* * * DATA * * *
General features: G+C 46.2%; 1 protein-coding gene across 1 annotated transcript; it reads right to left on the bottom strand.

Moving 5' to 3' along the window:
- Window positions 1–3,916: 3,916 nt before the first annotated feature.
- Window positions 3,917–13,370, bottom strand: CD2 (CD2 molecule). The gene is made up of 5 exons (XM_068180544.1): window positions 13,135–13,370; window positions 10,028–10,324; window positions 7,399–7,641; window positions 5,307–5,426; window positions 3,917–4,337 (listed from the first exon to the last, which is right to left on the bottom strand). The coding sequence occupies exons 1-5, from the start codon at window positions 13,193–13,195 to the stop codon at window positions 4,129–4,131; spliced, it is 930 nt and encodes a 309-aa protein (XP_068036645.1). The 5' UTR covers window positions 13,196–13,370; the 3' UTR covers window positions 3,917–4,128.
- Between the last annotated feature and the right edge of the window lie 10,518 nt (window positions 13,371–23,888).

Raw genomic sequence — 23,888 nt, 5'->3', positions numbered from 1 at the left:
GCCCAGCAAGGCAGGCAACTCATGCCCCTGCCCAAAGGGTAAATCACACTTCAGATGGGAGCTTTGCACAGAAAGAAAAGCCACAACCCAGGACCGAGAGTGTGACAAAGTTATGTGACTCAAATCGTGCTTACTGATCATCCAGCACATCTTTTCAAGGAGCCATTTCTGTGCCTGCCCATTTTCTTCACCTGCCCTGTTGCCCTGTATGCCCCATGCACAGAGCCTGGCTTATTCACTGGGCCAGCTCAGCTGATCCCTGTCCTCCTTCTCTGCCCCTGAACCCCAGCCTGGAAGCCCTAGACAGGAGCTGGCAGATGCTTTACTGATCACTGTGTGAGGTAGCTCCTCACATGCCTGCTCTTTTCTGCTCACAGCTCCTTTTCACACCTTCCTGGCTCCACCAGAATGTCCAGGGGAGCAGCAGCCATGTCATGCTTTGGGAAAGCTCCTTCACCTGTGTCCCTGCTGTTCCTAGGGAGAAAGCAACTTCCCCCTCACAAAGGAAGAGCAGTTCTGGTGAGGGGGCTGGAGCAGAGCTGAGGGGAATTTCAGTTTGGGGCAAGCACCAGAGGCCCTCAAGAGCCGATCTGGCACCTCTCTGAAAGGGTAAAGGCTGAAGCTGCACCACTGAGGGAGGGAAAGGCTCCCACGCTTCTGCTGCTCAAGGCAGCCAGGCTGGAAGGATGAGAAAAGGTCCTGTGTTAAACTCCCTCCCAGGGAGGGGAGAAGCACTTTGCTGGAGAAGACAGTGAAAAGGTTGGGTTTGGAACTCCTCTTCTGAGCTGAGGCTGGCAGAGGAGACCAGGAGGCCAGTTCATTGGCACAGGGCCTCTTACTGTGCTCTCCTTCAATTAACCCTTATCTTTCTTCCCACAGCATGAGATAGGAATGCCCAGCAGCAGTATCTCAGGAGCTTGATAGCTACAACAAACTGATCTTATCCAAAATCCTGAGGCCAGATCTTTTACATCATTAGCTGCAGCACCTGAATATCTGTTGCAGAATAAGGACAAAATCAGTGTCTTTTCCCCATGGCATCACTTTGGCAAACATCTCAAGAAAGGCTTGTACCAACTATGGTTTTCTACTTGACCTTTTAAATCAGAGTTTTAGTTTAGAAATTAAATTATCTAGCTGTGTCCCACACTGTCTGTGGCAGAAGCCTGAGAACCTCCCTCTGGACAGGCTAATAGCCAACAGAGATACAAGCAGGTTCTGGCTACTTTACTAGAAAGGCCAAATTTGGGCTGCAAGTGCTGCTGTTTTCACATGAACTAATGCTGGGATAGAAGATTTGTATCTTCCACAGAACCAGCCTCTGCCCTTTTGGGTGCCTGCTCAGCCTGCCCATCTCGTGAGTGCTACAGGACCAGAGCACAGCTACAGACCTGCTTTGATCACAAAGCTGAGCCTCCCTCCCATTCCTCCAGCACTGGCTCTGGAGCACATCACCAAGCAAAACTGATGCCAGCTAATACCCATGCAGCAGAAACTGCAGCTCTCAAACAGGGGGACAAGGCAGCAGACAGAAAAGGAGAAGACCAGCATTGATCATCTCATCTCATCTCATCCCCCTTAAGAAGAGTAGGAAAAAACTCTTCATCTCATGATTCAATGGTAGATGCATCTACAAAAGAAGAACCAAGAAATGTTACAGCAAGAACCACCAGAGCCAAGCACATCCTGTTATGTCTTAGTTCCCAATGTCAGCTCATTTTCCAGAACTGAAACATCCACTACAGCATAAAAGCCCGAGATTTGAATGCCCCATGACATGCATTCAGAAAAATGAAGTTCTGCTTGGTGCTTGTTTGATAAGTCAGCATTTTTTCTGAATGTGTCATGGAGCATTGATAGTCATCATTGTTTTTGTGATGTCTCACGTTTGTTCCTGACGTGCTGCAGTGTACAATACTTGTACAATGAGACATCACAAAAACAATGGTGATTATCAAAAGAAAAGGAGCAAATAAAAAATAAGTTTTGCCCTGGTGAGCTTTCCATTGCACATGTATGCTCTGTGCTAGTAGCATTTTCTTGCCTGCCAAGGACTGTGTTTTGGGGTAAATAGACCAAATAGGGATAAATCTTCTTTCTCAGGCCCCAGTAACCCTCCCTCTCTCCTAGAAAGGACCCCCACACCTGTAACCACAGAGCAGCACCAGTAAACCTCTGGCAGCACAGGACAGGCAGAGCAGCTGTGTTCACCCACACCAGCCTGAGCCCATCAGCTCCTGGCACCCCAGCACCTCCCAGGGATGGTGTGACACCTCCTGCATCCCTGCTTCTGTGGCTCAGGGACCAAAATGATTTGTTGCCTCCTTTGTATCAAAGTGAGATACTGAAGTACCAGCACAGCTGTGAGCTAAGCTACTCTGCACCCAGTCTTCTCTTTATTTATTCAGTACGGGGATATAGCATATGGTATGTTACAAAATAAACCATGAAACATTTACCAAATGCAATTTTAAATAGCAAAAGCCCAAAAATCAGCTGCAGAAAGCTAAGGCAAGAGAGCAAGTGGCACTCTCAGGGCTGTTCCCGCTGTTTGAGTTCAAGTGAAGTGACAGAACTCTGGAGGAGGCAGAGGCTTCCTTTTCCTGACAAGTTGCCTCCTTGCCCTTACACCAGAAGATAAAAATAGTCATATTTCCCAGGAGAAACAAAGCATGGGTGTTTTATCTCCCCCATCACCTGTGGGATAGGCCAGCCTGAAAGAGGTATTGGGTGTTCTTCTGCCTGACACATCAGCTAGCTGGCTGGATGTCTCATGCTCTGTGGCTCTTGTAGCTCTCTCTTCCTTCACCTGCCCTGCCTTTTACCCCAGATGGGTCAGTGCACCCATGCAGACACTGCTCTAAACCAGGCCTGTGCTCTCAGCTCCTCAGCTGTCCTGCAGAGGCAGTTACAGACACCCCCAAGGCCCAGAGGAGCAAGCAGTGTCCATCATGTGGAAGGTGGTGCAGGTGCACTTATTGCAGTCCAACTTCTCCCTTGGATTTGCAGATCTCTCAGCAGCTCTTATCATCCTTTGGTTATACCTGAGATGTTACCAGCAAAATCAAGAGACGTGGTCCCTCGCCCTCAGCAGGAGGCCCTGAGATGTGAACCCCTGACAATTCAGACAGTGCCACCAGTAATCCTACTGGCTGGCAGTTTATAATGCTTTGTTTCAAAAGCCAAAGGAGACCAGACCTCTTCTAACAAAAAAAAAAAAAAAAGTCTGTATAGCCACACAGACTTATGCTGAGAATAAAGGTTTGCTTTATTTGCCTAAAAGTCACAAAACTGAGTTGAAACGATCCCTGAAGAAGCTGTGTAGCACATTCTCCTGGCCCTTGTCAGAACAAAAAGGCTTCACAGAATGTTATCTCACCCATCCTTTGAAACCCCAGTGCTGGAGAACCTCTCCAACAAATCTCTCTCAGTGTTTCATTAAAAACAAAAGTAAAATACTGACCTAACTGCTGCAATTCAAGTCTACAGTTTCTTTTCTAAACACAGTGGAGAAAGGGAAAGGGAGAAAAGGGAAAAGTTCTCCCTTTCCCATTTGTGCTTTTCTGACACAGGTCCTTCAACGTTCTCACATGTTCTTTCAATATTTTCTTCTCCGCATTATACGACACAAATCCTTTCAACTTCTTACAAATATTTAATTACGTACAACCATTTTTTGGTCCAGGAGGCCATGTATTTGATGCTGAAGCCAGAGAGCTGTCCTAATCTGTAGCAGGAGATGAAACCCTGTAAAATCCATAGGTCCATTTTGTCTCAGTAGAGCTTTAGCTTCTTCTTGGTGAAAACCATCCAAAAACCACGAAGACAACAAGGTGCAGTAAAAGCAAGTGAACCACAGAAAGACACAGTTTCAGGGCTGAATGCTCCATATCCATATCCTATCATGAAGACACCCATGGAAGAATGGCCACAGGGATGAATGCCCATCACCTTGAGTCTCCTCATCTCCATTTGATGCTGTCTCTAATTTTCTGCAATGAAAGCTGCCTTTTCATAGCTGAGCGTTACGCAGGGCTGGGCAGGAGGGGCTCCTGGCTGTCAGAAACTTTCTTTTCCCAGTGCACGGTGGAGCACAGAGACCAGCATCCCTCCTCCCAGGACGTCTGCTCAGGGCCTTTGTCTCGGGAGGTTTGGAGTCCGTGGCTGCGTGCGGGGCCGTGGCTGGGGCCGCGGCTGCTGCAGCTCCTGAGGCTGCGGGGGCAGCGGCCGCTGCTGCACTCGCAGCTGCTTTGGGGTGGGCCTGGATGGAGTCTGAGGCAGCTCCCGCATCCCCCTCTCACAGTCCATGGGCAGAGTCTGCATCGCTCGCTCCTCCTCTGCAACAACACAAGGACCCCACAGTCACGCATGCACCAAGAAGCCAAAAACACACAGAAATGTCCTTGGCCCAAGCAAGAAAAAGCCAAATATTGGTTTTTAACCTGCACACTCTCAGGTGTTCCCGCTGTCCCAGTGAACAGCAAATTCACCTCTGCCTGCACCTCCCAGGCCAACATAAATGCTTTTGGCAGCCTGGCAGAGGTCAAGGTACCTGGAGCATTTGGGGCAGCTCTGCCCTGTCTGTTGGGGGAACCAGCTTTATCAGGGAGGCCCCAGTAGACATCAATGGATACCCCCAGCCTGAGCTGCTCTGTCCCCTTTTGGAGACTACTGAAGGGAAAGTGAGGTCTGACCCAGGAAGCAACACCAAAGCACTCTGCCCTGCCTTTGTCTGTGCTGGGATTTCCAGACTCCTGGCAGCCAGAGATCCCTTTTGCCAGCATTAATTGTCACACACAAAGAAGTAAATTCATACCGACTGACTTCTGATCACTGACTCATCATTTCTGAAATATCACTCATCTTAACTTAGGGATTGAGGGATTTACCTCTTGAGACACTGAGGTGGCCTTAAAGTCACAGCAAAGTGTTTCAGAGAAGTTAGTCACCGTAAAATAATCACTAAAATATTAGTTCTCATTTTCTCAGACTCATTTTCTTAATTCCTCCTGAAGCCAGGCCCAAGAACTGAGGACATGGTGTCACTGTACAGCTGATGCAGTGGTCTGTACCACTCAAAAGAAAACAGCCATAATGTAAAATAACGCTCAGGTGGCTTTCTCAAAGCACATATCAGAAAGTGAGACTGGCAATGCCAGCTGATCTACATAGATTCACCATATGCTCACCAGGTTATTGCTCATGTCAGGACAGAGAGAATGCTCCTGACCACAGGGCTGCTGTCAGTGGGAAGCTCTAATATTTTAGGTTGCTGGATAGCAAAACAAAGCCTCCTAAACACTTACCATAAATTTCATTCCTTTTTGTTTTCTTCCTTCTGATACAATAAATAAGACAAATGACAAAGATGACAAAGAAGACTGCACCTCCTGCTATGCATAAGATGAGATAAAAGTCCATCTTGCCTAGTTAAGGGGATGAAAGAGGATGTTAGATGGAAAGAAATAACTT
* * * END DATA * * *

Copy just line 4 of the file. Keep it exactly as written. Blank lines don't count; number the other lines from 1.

- Window positions 3,917–13,370, bottom strand: CD2 (CD2 molecule). The gene is made up of 5 exons (XM_068180544.1): window positions 13,135–13,370; window positions 10,028–10,324; window positions 7,399–7,641; window positions 5,307–5,426; window positions 3,917–4,337 (listed from the first exon to the last, which is right to left on the bottom strand). The coding sequence occupies exons 1-5, from the start codon at window positions 13,193–13,195 to the stop codon at window positions 4,129–4,131; spliced, it is 930 nt and encodes a 309-aa protein (XP_068036645.1). The 5' UTR covers window positions 13,196–13,370; the 3' UTR covers window positions 3,917–4,128.